Heritage group praises Sheffield Council over Heart of the City II development

A heritage group has praised Sheffield Council for listening to their concerns over a proposed city centre development.

Wednesday, 25th March 2020, 6:00 am
Updated Wednesday, 25th March 2020, 10:44 am

Earlier this month council chiefs unveiled ‘Block H', a plan to transform an area of the city centre between Wellington Street, Carver Street and Cambridge Street into offices, bars, restaurants and shops which forms the latest stage of their ambitious Heart of the City II project.

Earlier plans for the area which were abandoned during the last recession saw much of the historic building in the area demolished in favor of new developments.

But the latest plans - which have been designed to retain much more of the area’s unique heritage - have met with strong approval by campaigners.

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Artist's impression of Block H's office building, H2.

Howard Greaves, the chairman of Hallamshire Historic Buildings, said the council had changed its approach to the site in two ways – and should be applauded for it.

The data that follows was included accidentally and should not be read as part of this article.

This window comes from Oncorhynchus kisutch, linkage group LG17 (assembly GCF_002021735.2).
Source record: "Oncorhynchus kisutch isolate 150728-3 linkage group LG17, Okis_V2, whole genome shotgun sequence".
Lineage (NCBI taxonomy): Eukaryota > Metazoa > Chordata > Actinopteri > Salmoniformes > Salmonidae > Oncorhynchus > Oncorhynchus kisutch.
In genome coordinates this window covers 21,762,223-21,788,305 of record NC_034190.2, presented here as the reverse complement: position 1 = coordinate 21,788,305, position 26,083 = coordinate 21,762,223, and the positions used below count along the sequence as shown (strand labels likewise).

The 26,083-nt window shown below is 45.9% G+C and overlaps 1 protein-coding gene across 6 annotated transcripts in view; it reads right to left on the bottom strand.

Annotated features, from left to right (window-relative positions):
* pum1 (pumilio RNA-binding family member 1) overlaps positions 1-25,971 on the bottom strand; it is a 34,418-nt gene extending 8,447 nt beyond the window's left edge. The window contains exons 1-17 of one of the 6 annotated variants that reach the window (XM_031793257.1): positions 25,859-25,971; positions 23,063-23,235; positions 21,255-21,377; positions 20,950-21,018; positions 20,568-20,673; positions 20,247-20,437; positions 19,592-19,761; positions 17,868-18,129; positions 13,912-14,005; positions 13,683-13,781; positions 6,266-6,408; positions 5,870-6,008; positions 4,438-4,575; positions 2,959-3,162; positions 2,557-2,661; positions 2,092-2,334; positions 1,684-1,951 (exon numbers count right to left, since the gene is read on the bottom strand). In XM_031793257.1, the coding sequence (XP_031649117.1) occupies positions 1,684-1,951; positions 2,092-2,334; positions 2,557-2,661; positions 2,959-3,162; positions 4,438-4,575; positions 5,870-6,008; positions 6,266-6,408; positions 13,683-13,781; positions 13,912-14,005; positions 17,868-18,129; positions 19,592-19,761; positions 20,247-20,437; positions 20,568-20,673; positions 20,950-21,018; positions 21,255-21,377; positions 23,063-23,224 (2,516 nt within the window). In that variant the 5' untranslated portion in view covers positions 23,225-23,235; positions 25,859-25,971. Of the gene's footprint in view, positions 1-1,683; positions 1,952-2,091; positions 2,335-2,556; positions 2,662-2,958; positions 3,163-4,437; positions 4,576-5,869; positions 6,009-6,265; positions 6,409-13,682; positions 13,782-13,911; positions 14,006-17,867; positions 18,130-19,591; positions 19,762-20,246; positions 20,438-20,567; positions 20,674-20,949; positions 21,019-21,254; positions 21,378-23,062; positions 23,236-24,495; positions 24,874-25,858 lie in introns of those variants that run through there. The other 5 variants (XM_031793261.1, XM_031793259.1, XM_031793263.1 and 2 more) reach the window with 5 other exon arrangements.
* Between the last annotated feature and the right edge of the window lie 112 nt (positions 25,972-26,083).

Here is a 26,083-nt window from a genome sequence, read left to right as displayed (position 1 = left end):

He said: “The first is that they saw the existing buildings as an asset, something that gives this area bags of ready-made character that will make it somewhere that people will want to spend time in.

“That is character that cannot be bought, and when it's gone, it's gone for good.

“The second is that they talked to heritage campaigners while drawing up their plans.

Artist's impression of Block H on Cambridge Street.

“It's simple, really. Find out the value of what you've got from the people who know, then plan what to do with it.”

Block H is the latest stage of Sheffield Council’s ambitious Heart of the City II development, a £500m project to transform 1.5 million sq ft of land between Pinstone Street, Barker's Pool and The Moor.

When complete, Block H will include a brand new office building - H2 - as well as two other developments - H1 and H3 - which will retain as much of the existing architecture as possible.

A public consultation on H2 and H3 is underway now and can be accessed at www.heartofcity2.com/public-consultation/ until April 14.

Planned public drop-in sessions have been cancelled because of the coronavirus pandemic.

Twenty years ago, Heart of the City I brought the Winter Garden, Millennium Gallery, Peace Gardens and the offices of St Paul's Place.